A backup a day keeps Dr Norton™ away *
There’s a simple test of your data backup state; can you take X device (e.g. phone or laptop) and (figuratively) throw it away with no consequences for your data? If the answer is yes, well done, you’ve got a good backup regime (you’ve tested it right?). If the answer is no, read on.
The only way to prepare for the unexpected is to have a good backup strategy in place.
I’ll tackle phones first. With both Android and Apple iOS you can create full phone backups on a regular basis to restore from. The majority of your data is likely already stored in the cloud (via your Google account or iCloud account) and can be easily restored to a new device. Normally the conversation revolves around concern over photos, especially when moving to a new phone or one that’s been damaged.
All the photos of the (grand)children are on here. Please can you get them back!
Recovery can sometimes work but it’s much easier to avoid needing to go down that road.
The same applies to laptop and desktop PCs. If you don’t have a backup that’s physically separate from your computer then use a house fire for your planning scenario. If you lost the device could you recover all your documents? I must say I’m a real fan of Chromebooks for this reason. If you lost everything in that scenario then you literally go out and buy a new one and log in. Voila, everything is right where you left it. If you’re an Apple user, there’s Time Machine and external disks, but what if these are stored with the machine. For Microsoft users there’s Windows Backup - they have a backup and restore walkthrough here.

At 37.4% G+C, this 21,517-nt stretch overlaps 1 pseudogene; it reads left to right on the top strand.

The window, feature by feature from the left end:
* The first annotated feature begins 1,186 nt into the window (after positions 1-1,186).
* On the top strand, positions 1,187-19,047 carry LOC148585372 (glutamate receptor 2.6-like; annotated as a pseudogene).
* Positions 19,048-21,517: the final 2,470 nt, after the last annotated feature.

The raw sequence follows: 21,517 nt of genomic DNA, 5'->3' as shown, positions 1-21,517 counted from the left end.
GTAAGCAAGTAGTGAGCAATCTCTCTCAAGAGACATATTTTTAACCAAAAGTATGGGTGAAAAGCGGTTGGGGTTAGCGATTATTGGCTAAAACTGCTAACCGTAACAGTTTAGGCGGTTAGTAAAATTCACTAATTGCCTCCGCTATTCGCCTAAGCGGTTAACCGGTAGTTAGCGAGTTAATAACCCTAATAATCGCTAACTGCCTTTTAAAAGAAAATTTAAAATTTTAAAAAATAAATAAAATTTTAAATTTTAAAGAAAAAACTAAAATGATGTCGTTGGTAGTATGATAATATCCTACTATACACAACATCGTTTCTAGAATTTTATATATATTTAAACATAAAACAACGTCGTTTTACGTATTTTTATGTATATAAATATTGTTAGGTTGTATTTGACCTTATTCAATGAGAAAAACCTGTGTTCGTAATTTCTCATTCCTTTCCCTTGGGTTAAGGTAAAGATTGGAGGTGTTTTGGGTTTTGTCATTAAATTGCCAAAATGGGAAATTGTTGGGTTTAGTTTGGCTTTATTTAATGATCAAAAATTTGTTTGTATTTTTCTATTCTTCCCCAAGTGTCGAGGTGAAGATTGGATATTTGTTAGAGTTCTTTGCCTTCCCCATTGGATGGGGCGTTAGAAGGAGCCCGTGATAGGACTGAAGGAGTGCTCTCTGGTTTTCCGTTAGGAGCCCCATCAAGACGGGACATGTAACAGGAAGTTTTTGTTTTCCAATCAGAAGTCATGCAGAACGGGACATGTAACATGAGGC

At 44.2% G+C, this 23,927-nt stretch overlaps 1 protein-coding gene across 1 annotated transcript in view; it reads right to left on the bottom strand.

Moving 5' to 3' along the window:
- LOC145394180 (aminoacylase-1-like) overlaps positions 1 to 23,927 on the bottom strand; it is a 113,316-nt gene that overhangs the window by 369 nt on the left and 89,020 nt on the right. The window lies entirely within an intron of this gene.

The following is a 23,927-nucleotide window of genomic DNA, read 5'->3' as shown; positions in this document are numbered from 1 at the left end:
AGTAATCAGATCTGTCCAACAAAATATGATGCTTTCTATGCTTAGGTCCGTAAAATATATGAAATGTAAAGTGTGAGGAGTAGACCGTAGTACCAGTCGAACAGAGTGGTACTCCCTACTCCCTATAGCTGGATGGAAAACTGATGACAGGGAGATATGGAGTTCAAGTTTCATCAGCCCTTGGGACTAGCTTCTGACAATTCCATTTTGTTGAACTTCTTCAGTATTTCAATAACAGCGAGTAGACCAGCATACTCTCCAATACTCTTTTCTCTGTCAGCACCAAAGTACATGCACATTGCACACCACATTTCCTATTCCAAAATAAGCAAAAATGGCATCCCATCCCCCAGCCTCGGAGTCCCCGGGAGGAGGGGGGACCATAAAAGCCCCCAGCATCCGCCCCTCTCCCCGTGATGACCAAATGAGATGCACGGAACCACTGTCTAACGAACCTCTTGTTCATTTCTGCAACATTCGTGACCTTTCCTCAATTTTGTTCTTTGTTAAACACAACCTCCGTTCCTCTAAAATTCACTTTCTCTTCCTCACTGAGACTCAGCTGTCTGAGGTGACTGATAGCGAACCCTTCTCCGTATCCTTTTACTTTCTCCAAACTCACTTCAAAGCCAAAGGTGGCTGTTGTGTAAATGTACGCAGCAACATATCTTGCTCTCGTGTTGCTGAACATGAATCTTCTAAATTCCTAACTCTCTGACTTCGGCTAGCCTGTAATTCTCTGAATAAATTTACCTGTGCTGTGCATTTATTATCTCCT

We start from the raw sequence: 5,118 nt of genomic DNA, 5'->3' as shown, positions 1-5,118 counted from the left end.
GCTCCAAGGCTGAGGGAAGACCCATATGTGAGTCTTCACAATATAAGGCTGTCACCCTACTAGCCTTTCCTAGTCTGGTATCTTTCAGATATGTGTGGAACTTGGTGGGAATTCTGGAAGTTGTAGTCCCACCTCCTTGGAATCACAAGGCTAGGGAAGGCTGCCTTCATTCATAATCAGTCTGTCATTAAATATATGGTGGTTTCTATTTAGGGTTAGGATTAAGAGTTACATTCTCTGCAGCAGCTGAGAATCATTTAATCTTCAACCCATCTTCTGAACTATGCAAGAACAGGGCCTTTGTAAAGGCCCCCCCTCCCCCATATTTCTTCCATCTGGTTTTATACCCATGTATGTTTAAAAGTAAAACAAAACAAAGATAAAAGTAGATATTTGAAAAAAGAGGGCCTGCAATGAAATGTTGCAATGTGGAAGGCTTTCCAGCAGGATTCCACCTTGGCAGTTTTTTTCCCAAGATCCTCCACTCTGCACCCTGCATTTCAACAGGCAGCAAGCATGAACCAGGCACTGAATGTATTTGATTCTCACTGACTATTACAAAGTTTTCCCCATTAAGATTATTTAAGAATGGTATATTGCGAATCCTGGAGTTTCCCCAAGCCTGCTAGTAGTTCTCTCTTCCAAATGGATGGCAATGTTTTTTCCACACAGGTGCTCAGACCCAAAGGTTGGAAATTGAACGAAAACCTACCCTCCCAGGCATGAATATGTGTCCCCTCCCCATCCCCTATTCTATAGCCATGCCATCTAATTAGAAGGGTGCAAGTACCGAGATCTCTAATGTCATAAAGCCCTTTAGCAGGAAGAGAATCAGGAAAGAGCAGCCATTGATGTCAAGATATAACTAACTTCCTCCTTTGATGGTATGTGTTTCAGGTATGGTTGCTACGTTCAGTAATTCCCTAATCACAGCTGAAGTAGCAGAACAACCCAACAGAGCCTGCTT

To ensure you have backups stored seperately from your devices a cloud based backup service is great. I would suggest looking at Backblaze which works for both macOS and Windows. For around $7 a month it’s a small price to pay for unlimited data backup. Take a look here.
* Yes - I’m old enough to both remember, and have used, Dr Norton Disk Doctor for DOS.
Other articles in this series: